One of the changes I looked forward to soon after my inauguration as lieutenant governor was ensuring that Alaska's visually impaired, blind and disabled voters would be able to vote secret, independent and verifiable ballots. With former Rep. Joe Green, I sponsored legislation providing for this in Alaska. As lieutenant governor, I have directed the Division of Elections to ensure Alaskans' confidence in the integrity of the election process through fair, accurate and honest elections. Federal law has helped and hindered these goals.
The federal Help America Vote Act (HAVA) of 2002 was passed to improve elections in the United States by: creating a new federal agency to serve as a clearinghouse for election administration information; providing funds to states to improve election administration and replace outdated voting equipment; and creating minimum standards for states to follow.
HAVA requires every state to have at least one Digital Recording Electronic system, better known as a touch screen unit, in each precinct by 2006. This voting machine provides audio translation of the ballots and more easily accessible screens to assist those who are blind and disabled in voting without another person's help. In response to state law and the HAVA mandate, the Division of Elections purchased 100 touch screen units to use in the 2004 elections. Its intent was to conduct a "pilot program" with the units available in a limited supply.
During the past year some have raised concerns about the integrity of the touch screen machines. Although the system Alaska has purchased has been tested in independent laboratories and certified by the National Association of State Election Directors (NASED), the Division of Elections will delay implementation of these machines until after the Aug. 24 primary election.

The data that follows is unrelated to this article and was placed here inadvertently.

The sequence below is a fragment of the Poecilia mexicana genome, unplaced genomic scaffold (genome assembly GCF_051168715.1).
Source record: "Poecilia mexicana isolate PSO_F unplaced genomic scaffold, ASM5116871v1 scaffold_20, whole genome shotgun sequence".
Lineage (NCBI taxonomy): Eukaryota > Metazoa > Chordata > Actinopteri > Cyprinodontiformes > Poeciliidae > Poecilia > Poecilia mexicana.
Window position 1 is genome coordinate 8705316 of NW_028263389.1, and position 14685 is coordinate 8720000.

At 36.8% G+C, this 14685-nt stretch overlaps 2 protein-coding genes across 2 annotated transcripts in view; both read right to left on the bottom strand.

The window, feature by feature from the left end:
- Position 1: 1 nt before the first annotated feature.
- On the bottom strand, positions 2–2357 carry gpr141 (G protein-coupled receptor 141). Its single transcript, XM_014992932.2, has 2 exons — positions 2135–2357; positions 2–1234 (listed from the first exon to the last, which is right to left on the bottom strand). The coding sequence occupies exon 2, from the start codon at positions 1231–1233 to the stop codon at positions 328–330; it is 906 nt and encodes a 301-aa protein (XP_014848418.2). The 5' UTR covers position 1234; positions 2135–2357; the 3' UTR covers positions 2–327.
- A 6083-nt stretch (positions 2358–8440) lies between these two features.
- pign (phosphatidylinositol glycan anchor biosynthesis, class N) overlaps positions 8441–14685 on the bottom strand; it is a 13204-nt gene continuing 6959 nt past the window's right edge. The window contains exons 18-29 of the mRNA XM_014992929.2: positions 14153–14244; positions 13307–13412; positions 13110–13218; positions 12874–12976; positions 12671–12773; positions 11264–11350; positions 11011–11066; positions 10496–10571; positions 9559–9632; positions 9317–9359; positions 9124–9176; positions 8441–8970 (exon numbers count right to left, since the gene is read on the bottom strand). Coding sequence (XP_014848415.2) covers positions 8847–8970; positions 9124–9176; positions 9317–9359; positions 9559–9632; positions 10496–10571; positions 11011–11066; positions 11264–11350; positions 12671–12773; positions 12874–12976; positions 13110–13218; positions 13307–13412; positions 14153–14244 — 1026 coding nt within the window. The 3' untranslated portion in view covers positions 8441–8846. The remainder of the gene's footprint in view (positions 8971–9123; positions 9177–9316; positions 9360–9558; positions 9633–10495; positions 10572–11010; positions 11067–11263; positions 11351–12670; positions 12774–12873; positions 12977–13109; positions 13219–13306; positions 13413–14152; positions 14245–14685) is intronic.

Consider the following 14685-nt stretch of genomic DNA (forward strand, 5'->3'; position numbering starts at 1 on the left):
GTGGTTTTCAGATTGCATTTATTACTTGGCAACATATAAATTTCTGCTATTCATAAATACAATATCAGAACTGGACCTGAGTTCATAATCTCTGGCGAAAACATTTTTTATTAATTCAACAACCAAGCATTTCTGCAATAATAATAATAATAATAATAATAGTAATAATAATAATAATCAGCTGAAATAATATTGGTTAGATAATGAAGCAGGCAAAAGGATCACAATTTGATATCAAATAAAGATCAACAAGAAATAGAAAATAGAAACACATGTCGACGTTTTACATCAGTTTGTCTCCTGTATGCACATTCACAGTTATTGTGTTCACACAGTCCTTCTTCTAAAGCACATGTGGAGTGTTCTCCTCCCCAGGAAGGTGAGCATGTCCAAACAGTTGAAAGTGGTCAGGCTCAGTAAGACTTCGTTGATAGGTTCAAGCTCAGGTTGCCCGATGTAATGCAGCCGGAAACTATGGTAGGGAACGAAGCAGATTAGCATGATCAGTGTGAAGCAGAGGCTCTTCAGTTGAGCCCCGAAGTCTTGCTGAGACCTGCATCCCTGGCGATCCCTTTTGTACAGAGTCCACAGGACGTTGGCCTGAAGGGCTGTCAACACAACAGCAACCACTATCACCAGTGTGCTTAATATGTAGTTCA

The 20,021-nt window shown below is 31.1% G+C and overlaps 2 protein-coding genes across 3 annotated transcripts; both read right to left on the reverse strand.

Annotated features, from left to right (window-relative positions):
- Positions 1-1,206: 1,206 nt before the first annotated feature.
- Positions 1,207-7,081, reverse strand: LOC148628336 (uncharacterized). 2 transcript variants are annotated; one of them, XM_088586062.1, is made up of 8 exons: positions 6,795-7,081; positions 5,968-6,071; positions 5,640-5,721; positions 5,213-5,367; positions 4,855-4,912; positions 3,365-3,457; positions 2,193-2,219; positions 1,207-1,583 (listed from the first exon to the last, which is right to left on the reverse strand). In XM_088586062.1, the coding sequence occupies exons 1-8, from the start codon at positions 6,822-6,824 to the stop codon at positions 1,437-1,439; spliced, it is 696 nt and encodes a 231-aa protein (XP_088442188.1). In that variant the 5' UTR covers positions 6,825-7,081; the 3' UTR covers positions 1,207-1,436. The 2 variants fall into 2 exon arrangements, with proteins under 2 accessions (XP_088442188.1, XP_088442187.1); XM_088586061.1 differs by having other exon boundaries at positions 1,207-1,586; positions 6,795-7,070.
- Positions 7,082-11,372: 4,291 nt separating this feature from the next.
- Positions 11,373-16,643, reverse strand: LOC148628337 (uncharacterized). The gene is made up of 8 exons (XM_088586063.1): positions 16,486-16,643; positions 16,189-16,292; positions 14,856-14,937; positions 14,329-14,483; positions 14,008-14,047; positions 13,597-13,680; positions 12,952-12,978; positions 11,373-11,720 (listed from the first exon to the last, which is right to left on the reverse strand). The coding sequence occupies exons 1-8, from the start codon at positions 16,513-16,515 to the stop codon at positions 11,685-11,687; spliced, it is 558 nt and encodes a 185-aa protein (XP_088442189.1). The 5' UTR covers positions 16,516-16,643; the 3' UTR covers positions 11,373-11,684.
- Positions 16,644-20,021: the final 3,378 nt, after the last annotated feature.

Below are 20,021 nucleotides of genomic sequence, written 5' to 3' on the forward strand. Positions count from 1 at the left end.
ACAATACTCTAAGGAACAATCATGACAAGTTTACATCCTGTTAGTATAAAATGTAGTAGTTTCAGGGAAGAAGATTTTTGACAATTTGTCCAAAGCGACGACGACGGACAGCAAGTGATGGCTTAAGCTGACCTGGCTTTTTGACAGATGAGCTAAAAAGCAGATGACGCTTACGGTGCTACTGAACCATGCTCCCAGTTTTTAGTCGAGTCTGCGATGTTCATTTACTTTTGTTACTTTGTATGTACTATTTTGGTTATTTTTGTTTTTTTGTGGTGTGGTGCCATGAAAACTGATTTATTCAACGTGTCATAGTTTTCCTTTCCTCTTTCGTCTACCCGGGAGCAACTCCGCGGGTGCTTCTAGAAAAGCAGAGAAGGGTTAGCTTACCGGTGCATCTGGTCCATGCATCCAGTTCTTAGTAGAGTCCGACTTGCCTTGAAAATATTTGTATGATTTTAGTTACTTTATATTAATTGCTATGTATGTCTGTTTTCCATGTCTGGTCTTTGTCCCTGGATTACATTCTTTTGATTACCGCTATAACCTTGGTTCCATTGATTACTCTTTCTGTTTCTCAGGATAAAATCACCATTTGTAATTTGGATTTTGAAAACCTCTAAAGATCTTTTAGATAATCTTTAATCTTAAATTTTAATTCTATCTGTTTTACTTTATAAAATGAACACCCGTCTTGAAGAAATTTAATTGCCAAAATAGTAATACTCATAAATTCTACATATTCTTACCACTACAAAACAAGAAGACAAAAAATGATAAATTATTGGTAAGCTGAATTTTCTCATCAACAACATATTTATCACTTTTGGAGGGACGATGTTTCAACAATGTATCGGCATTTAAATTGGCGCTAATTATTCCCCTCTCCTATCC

Some critics of touch screen units have suggested that these machines should produce a "voter verifiable paper trail." Although our new touch screen machines have the ability to be modified to provide this record, the technology has not yet been certified for use by the Federal Election Assistance Commission or NASED. Some states have reported additional challenges with touch screen machines that produce a voter verifiable paper record. According to the Election Administration Report, "mandating voter verifiable paper audit trails at this point would introduce more problems than it would solve." Indeed, now many of the people who initially promoted voter verifiable paper records are beginning to admit that perhaps it is not the answer. I believe the technology the state currently owns is reliable, provided the state tests the machines before they are secured and provided to voters.
Exit polls in areas where this equipment is used show that voters appreciate the technology. In preparation for their use in Alaska, key Division of Elections employees participated in a roll-out of these machines in a California county with three times the number of registered voters than we have in Alaska. The only equipment glitches were related to additional technology that has not been purchased by the state of Alaska. Voters overall were pleased with the machines.
Voter confidence in elections is so important that the division is willing to delay implementing use of the touch screen units. My commitment remains unchanged. I will work to ensure that all voters will be able to vote a secure, private ballot.
Loren Leman is lieutenant governor of Alaska and oversees the Division of Elections.